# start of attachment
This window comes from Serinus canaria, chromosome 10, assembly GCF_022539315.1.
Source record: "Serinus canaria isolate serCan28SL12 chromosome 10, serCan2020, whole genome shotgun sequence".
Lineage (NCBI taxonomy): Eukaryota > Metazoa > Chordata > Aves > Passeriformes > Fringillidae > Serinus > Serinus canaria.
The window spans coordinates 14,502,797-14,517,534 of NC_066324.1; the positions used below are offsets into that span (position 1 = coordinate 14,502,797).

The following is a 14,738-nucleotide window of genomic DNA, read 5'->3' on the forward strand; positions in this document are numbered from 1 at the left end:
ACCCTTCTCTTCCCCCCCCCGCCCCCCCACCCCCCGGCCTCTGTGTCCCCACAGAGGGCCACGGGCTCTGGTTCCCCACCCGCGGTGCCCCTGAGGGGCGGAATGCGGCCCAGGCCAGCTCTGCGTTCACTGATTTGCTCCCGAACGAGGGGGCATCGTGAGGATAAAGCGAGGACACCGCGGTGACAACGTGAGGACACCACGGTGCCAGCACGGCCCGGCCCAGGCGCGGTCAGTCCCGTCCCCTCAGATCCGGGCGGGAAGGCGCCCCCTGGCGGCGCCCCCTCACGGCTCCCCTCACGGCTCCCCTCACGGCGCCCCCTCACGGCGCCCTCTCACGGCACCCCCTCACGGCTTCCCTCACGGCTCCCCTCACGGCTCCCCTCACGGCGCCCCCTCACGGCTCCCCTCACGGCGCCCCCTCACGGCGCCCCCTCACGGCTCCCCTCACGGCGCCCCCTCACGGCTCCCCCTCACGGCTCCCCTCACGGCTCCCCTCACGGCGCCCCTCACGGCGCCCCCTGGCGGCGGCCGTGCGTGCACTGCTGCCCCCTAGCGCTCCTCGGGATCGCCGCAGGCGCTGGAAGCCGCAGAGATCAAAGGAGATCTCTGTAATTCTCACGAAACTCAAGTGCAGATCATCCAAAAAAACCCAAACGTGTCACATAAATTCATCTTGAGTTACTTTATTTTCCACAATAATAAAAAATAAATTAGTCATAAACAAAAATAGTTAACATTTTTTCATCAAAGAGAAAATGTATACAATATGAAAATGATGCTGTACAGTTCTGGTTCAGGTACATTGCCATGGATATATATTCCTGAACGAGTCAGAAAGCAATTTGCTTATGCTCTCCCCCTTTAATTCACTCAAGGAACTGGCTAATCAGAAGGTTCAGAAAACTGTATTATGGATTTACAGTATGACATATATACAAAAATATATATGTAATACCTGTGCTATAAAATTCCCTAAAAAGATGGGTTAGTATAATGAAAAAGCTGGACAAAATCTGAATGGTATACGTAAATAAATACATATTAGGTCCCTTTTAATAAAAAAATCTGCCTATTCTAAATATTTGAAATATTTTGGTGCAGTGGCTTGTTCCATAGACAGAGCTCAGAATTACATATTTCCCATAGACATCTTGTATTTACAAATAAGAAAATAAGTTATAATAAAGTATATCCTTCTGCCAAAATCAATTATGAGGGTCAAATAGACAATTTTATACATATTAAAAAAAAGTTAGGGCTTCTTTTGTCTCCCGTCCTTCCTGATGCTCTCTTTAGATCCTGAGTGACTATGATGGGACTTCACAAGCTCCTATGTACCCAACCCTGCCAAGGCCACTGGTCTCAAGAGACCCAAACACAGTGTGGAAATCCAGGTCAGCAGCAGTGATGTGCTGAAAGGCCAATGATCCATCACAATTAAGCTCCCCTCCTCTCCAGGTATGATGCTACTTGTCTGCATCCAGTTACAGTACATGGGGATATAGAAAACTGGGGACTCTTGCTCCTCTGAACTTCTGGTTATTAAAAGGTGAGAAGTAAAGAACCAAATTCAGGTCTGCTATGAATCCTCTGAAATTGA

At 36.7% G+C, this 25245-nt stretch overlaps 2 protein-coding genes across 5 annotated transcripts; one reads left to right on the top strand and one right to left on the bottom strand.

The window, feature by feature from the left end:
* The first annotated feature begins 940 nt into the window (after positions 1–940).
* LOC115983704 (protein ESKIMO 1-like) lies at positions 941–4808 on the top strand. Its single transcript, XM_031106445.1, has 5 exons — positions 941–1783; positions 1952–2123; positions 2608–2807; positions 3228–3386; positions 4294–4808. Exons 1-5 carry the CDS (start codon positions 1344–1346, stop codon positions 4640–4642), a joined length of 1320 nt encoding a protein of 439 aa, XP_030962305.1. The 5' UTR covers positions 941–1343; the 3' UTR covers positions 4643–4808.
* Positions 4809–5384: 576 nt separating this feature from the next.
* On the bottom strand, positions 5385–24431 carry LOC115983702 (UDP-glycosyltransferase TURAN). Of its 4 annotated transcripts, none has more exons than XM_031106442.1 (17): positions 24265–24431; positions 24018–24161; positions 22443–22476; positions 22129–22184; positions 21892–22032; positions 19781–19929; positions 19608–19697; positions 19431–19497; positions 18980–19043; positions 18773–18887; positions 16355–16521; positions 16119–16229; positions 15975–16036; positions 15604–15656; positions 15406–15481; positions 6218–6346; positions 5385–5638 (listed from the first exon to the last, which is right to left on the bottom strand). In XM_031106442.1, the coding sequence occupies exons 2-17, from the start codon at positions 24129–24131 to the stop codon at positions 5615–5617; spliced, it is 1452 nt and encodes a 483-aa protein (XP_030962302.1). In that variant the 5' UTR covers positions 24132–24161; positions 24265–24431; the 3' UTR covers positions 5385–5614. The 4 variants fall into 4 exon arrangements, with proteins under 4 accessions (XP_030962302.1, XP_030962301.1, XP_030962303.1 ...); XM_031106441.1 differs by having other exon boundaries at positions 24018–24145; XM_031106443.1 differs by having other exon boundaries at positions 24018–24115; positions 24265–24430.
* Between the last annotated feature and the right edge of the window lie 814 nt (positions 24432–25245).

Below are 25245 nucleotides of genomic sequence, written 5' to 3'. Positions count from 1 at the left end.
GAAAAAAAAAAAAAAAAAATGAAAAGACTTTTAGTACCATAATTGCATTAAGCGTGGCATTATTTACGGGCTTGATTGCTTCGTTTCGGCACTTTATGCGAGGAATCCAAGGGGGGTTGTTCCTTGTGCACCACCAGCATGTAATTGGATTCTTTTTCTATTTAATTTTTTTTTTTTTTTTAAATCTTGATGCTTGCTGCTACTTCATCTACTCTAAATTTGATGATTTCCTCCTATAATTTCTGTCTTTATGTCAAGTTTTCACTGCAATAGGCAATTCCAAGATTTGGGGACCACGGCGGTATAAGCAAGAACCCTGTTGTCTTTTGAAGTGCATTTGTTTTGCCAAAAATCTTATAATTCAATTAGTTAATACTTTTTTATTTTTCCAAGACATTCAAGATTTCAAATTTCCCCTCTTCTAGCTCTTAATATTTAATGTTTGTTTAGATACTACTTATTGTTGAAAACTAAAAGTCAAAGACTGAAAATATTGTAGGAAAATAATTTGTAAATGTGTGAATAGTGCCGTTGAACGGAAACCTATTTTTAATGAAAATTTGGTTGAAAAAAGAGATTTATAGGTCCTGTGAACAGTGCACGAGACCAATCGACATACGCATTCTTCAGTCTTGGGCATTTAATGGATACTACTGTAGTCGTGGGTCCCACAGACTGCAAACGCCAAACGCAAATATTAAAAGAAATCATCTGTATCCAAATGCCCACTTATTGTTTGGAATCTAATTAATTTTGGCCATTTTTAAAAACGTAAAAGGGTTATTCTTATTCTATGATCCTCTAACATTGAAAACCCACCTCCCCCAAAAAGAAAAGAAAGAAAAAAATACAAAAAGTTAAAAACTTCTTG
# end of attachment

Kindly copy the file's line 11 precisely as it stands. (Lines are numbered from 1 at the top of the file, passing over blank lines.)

* Positions 4809–5384: 576 nt separating this feature from the next.